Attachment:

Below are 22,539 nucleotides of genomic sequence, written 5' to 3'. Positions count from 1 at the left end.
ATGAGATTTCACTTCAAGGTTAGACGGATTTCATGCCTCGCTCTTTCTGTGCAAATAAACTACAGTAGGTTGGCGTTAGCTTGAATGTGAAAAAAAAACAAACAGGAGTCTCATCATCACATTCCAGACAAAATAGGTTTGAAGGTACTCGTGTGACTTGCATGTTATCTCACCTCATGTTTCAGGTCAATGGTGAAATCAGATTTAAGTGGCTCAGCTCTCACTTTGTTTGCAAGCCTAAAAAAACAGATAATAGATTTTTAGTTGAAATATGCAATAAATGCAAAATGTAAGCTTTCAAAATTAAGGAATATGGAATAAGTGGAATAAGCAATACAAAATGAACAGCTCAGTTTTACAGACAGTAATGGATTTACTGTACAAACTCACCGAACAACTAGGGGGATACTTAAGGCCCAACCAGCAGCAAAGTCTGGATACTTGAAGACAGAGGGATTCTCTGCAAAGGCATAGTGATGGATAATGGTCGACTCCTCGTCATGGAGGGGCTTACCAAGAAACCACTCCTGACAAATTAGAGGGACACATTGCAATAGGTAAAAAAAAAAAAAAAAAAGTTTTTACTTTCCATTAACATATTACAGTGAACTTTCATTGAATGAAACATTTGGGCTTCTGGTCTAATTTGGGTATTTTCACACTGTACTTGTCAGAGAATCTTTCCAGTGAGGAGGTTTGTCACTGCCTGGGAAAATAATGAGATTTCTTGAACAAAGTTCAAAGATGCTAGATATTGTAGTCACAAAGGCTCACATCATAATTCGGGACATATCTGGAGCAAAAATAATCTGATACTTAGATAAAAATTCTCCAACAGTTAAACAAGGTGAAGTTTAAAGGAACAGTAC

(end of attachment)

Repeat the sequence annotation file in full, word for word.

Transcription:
Below are 22,539 nucleotides of genomic sequence, written 5' to 3'. Positions count from 1 at the left end.
ATGAGATTTCACTTCAAGGTTAGACGGATTTCATGCCTCGCTCTTTCTGTGCAAATAAACTACAGTAGGTTGGCGTTAGCTTGAATGTGAAAAAAAAACAAACAGGAGTCTCATCATCACATTCCAGACAAAATAGGTTTGAAGGTACTCGTGTGACTTGCATGTTATCTCACCTCATGTTTCAGGTCAATGGTGAAATCAGATTTAAGTGGCTCAGCTCTCACTTTGTTTGCAAGCCTAAAAAAACAGATAATAGATTTTTAGTTGAAATATGCAATAAATGCAAAATGTAAGCTTTCAAAATTAAGGAATATGGAATAAGTGGAATAAGCAATACAAAATGAACAGCTCAGTTTTACAGACAGTAATGGATTTACTGTACAAACTCACCGAACAACTAGGGGGATACTTAAGGCCCAACCAGCAGCAAAGTCTGGATACTTGAAGACAGAGGGATTCTCTGCAAAGGCATAGTGATGGATAATGGTCGACTCCTCGTCATGGAGGGGCTTACCAAGAAACCACTCCTGACAAATTAGAGGGACACATTGCAATAGGTAAAAAAAAAAAAAAAAAAGTTTTTACTTTCCATTAACATATTACAGTGAACTTTCATTGAATGAAACATTTGGGCTTCTGGTCTAATTTGGGTATTTTCACACTGTACTTGTCAGAGAATCTTTCCAGTGAGGAGGTTTGTCACTGCCTGGGAAAATAATGAGATTTCTTGAACAAAGTTCAAAGATGCTAGATATTGTAGTCACAAAGGCTCACATCATAATTCGGGACATATCTGGAGCAAAAATAATCTGATACTTAGATAAAAATTCTCCAACAGTTAAACAAGGTGAAGTTTAAAGGAACAGTAC